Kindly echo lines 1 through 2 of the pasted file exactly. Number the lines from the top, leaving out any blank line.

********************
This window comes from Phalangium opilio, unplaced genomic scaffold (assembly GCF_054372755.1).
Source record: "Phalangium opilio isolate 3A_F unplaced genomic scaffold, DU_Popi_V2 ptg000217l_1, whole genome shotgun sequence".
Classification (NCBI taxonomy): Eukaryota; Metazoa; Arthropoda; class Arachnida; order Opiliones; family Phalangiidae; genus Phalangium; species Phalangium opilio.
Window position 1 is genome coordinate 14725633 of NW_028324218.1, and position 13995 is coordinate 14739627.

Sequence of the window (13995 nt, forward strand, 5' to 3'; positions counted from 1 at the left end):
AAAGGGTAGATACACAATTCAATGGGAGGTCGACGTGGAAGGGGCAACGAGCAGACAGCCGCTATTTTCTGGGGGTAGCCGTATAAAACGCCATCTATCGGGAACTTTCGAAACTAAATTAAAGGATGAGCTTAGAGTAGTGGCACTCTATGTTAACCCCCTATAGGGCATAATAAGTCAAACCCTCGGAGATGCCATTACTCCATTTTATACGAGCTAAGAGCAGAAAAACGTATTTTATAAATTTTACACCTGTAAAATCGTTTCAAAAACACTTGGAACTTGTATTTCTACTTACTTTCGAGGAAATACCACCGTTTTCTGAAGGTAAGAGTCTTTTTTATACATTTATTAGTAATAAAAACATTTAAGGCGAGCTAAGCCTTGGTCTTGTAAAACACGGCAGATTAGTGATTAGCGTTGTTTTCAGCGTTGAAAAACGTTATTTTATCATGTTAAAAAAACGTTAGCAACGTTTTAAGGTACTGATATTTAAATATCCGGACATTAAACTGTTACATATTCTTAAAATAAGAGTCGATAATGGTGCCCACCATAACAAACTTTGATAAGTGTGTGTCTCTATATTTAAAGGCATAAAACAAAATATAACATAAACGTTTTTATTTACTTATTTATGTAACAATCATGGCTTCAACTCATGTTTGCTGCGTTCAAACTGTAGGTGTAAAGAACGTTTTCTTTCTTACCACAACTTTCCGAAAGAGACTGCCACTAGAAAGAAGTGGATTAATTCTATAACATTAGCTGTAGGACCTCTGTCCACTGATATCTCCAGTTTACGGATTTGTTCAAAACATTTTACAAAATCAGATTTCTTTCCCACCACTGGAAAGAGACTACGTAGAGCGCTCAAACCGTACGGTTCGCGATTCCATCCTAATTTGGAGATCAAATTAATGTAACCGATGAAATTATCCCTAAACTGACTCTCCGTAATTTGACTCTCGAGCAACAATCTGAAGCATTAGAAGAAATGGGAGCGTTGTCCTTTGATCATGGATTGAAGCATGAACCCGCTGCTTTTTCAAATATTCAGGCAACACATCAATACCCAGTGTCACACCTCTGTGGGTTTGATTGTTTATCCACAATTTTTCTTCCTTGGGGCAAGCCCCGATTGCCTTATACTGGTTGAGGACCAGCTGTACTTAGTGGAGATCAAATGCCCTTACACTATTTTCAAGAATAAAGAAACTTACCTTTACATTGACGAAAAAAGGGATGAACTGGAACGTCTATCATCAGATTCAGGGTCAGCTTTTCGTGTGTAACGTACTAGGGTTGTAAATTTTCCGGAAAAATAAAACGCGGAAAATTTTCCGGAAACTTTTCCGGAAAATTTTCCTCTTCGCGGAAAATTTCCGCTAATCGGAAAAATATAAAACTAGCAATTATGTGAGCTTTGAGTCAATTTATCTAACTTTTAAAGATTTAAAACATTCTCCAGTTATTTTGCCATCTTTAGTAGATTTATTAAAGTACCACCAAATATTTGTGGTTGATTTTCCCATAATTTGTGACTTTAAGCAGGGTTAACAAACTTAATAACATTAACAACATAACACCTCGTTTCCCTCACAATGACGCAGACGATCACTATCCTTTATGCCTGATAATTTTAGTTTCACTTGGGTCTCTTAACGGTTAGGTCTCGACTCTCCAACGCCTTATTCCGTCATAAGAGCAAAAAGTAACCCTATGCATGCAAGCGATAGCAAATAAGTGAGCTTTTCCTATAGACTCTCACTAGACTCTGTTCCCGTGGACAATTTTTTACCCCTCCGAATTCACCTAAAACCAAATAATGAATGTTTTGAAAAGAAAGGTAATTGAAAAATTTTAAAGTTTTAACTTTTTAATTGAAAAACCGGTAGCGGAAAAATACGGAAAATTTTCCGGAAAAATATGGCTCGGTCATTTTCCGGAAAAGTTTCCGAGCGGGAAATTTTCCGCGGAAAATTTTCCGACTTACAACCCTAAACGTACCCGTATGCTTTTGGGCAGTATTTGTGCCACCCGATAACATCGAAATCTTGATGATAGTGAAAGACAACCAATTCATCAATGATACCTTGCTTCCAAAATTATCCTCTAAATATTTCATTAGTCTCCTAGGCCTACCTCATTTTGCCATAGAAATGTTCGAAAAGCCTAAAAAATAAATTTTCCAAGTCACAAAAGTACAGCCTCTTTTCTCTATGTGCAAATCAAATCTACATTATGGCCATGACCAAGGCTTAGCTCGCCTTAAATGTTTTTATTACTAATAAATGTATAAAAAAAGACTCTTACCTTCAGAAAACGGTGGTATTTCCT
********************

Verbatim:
This window comes from Phalangium opilio, unplaced genomic scaffold (assembly GCF_054372755.1).
Source record: "Phalangium opilio isolate 3A_F unplaced genomic scaffold, DU_Popi_V2 ptg000217l_1, whole genome shotgun sequence".